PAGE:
Cardiff Airport drop in passenger numbers prompts Tories’ private ownership call
Cardiff Airport drop in passenger numbers prompts Tories’ private ownership call
Welsh Government says figures were ‘expected’
The Welsh Conservatives have called for Cardiff Airport to be returned to private ownership after September saw a year-on-year drop in passenger numbers of 7%.
The fall in provisional figures, compiled by the Civil Aviation Authority, was described as “expected” by the Welsh Government, which said the month had been a successful one at the airport for budget airline Vueling.
But an air industry insider said: “This is more bad news for Cardiff Airport – and the figures don’t include the imminent closure of the CityJet route to Glasgow.
“The downward trend is noticeable – in August the passenger numbers were down 8.2% at 135,900. While there was an increase in aircraft movements in September, that can be accounted for by the Nato Summit, which saw additional one-off traffic for smaller aircraft.”
Shadow Transport Minister Byron Davies said: “These reports of a near double digit decline in passenger numbers at Cardiff Airport in the past two months compared to 2013 are deeply concerning. Welsh Conservatives disagreed with Labour’s decision to spend £52m buying Cardiff Airport, but now it is state-owned, Labour ministers must work hard to help it achieve its potential.
“This reported decline in passenger numbers, together with the recent withdrawal of CityJet flights to Glasgow, fails to create the perception of a prospering international airport.
“The sooner Cardiff Airport is returned to private ownership to encourage private sector investment to help ensure its future, the better.”
A spokeswoman for Cardiff Airport said: “September’s passenger numbers are down from September 2013 – this was expected and is a result of some seasonal adjustments by our airline partners.
“Despite the dip in passenger numbers, September was a successful month for Spanish low cost carrier Vueling with overall load factors up and passengers taking advantage of their routes to Alicante, Malaga, Barcelona and Majorca.
“Both KLM and Aer Lingus have also experienced increased load factors, with passengers using the hubs of Amsterdam and Dublin to connect Wales to North America, the Middle East, Asia and beyond.”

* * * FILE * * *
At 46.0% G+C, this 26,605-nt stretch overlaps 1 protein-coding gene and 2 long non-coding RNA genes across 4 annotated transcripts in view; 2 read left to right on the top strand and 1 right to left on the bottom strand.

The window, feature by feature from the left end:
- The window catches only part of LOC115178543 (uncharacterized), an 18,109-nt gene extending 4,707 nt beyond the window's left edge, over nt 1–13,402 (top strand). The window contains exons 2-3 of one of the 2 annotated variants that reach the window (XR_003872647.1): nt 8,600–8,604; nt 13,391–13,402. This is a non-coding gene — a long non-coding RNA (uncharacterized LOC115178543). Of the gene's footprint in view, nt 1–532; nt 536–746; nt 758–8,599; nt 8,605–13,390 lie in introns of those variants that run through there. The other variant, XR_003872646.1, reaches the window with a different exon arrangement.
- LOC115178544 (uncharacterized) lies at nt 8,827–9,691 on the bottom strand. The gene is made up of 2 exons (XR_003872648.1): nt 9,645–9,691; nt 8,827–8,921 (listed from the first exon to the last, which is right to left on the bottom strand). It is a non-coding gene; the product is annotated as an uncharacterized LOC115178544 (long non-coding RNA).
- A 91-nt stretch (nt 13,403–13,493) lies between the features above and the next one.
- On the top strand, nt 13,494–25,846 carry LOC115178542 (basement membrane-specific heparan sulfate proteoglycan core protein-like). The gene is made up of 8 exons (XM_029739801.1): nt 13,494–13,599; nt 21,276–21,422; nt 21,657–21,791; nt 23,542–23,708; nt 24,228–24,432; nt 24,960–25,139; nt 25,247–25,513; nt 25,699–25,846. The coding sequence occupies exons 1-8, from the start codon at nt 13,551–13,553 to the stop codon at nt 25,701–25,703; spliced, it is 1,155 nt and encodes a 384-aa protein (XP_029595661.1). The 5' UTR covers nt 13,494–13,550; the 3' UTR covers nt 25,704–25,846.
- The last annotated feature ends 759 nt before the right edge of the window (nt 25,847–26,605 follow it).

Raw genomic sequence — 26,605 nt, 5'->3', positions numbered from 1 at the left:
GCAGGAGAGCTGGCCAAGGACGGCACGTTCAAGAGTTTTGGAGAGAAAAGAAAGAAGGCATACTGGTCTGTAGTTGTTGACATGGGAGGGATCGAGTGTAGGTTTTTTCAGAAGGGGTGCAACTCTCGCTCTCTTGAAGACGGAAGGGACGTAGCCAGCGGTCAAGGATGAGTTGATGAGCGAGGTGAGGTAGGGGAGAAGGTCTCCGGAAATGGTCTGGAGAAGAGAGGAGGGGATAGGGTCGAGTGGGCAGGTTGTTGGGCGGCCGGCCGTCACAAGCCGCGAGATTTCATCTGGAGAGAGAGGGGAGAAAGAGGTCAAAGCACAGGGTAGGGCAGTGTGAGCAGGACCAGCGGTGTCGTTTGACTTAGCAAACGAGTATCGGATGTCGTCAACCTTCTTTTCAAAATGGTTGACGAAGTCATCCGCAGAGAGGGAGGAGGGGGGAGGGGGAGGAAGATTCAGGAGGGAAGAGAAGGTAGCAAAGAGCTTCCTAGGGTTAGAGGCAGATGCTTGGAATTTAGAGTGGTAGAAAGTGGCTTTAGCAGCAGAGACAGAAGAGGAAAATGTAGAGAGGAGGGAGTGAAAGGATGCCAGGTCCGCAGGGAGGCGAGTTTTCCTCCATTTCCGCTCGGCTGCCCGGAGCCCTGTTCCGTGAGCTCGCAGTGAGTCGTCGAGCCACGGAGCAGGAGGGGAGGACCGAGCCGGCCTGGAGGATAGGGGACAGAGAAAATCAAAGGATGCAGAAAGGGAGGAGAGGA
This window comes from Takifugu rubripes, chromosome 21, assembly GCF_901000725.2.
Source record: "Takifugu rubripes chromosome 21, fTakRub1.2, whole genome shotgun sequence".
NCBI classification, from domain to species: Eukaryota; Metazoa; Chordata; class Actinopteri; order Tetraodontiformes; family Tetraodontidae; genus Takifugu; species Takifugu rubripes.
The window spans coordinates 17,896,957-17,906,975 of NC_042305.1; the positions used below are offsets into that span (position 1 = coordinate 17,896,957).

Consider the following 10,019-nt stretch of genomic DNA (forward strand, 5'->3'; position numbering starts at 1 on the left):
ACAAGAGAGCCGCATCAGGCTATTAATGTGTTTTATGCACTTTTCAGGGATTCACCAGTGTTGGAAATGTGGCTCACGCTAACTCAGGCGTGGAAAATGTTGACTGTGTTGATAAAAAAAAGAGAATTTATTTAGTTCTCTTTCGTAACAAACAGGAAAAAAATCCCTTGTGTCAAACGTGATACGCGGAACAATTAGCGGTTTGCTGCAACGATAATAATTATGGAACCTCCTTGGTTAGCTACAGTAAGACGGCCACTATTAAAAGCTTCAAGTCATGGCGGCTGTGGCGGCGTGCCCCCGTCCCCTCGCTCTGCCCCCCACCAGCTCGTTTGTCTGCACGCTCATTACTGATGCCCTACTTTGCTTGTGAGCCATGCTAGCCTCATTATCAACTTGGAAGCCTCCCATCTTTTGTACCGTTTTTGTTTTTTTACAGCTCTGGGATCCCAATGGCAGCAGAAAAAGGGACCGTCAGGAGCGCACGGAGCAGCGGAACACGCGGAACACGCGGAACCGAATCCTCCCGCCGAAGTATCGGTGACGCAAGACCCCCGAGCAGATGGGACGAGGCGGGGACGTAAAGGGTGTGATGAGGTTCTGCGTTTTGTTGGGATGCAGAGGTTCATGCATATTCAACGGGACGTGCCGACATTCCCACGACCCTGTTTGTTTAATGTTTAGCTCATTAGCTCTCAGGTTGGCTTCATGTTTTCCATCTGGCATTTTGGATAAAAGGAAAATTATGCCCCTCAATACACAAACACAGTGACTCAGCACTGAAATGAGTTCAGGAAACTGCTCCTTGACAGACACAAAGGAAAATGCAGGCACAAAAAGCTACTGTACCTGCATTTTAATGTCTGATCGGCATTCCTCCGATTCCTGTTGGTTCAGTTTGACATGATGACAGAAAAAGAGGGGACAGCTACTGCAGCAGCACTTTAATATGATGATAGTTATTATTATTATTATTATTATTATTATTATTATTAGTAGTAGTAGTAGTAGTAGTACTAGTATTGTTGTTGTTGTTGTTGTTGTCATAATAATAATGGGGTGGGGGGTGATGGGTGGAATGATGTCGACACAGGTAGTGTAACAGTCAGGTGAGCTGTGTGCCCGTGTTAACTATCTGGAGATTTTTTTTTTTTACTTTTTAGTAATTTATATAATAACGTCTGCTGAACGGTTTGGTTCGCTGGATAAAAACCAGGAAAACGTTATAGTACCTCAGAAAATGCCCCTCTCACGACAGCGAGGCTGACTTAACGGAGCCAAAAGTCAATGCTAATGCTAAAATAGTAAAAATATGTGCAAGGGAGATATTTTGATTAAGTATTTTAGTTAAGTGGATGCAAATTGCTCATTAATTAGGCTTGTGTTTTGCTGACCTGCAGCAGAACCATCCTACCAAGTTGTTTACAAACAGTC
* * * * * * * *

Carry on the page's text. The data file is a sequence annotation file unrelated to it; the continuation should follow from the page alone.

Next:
Airport managing director Debra Barber said: “We were expecting this slight dip in passengers – it has been caused by airline fleet changes which are not unusual in the industry.
“We have new and additional airlines and service in the form of CityJet and more recently Ryanair, which is returning to Cardiff with a weekly service to Tenerife next week.
“Flybe has announced flights to Geneva for the ski season, there will be more capacity from Thomson to Malaga and P&O is adding further Caribbean cruise flights this winter.”
CAA data showing the number of Air Transport Movements (= commercial flights) at Cardiff:
2007 about 23,000
2008 about 23,000
2009 about 20,000
2010 about 17,000
2011 about 16,000
2012 about 14,000
2013 about 14,000
CAA data showing the number of passengers at Cardiff:
2007 = 2 094 000
2008 = 1 979 000
2009 = 1 625 000
2010 = 1 398 000
2011 = 1 208 000
2012 = 1 013 000
2013 = 1 057 000
Earlier news about Cardiff airport:
Former boss of Cardiff airport says its expansion plans are massively unrealistic, without public subsidy
Keith Brooks, the former chief executive of airports group TBI, said Cardiff Airport’s passenger forecast is “massively unrealistic” and that it needs to be more realistic in its expectations. Last week, in an unexpected move, it was announced that the airport’s chief executive Jon Horne will stand down next week after only 18 months in the role. The airport’s director of operations will be interim managing director. While Cardiff airport has not published any specific short to long-term passenger growth targets, since being taken over by the Welsh Government for £52m last year it has arrested year-on-year decline. Annual passenger numbers now stand marginally up at just over one million. Keith Brooks said: “They have had massively unrealistic expectations of what they can do in this period [since acquisition]…..Aviation is a very slow moving industry and negotiations with airlines take a long time.” Getting a significant low-cost carrier, like Ryanair, to expand routes from very low levels would require “significant subsidy” inducements. That means government subsidy, and tax payers’ money. The Welsh government “will not just be able to turn things around in a short period of time.”
Ryanair to have one flight per week to Tenerife in winter from Cardiff airport